36 Pages Posted: 16 Aug 2006
Date Written: August 15, 2006
Unilateral effects analysis has been the single most important innovation in merger control driven by economic theory in recent years. In practice, this requires the use of sophisticated economic tools such as simulation models, which facilitate the quantification of short-term merger effects. In this paper, we study the application of this new device in the landmark merger case between software firms Oracle and PeopleSoft. Despite serious initial concerns the transaction was not blocked, nor even required to be modified in the EU and US. Besides some case-specific issues we highlight the fundamental problems associated with the use of sophisticated economic tools in merger control. The basic questions are: (i) What can merger simulation models actually demonstrate? (ii) What is an adequate standard of proof for their sensible use in merger review? Based on the nature of predictive economic evidence we then develop an adequate standard of proof, i.e. the evidentiary threshold that must be met for a prohibition decision. For a more general treatment we also present a simple analytical model in order to illustrate the effects of different thresholds on legal and economic quality. Finally, our recommendation is to adjust the standard of proof in the direction of a moderate threshold or, more preferably, to switch to a mixed burden of proof. Both suggestions are geared to guaranteeing the fruitful contribution of sophisticated economic evidence to case assessments and, thus, increasing decision quality.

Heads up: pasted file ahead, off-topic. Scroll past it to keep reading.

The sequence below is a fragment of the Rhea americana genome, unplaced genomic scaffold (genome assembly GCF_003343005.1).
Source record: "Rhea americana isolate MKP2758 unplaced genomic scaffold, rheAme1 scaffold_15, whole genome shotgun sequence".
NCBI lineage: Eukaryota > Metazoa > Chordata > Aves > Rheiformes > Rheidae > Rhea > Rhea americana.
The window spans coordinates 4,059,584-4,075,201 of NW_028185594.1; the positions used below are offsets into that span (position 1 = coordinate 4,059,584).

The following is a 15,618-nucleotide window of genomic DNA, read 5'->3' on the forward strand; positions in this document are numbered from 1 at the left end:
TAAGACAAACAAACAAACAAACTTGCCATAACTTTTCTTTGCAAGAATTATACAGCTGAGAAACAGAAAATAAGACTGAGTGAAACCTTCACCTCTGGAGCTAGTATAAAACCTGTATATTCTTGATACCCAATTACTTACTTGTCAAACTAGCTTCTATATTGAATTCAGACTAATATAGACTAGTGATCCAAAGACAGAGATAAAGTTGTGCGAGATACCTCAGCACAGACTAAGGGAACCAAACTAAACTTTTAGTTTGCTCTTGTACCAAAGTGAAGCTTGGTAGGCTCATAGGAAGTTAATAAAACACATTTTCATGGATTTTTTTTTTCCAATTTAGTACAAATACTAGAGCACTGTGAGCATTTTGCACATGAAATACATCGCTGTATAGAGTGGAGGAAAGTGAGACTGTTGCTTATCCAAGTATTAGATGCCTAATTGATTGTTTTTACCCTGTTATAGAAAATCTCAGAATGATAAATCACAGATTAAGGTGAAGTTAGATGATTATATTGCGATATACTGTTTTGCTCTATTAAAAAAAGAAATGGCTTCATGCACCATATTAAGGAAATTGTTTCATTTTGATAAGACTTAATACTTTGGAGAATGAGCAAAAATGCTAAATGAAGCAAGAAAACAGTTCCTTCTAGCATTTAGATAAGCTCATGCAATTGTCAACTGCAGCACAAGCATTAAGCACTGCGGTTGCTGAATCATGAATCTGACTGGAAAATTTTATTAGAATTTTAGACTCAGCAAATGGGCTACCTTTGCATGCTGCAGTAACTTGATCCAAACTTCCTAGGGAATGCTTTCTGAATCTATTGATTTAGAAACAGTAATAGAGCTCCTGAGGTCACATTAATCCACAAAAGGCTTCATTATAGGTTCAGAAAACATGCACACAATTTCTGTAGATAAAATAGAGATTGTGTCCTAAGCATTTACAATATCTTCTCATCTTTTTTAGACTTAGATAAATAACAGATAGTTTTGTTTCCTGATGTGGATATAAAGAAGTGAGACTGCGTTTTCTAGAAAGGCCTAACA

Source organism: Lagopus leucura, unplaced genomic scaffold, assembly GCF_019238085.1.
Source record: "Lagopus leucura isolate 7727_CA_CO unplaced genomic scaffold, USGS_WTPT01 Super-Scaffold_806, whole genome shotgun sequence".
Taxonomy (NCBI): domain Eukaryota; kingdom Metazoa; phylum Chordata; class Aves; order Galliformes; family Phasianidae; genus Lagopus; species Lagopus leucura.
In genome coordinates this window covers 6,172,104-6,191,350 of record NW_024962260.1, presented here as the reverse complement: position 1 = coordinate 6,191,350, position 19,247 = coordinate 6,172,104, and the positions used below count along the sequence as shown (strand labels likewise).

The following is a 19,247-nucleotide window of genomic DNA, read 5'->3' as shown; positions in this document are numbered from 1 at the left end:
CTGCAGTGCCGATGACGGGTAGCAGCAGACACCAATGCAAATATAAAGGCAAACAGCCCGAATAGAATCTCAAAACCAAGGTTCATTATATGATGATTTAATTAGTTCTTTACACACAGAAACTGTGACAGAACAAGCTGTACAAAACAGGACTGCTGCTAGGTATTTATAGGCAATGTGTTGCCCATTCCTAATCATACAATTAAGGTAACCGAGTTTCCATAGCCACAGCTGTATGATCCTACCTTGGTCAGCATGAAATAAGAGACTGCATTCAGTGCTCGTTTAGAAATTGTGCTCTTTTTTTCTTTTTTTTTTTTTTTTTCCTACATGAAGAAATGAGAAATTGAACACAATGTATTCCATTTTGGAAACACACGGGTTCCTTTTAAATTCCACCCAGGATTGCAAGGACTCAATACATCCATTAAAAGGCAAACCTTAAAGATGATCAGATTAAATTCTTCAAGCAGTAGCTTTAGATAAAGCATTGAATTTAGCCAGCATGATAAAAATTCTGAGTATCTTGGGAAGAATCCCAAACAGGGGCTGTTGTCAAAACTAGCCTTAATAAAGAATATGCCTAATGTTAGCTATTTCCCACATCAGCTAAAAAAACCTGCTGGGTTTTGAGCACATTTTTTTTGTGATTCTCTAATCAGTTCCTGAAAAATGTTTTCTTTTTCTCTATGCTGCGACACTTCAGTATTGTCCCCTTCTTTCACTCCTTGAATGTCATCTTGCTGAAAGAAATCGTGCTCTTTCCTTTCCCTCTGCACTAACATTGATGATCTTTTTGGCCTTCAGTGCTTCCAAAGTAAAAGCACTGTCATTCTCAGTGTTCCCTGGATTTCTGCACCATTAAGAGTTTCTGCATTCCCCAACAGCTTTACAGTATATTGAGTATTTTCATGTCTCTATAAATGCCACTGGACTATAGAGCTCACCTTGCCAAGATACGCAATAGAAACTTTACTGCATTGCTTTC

Keywords: Unilateral effects, simulation models, merger control, standard of proof, dynamic competition
JEL Classification: F02, K21, L41
Suggested Citation: Suggested Citation
Budzinski, Oliver and Christiansen, Arndt, Simulating the (Unilateral) Effects of Mergers: Implications of the Oracle/PeopleSoft Case (August 15, 2006). Available at SSRN: https://ssrn.com/abstract=924375 or http://dx.doi.org/10.2139/ssrn.924375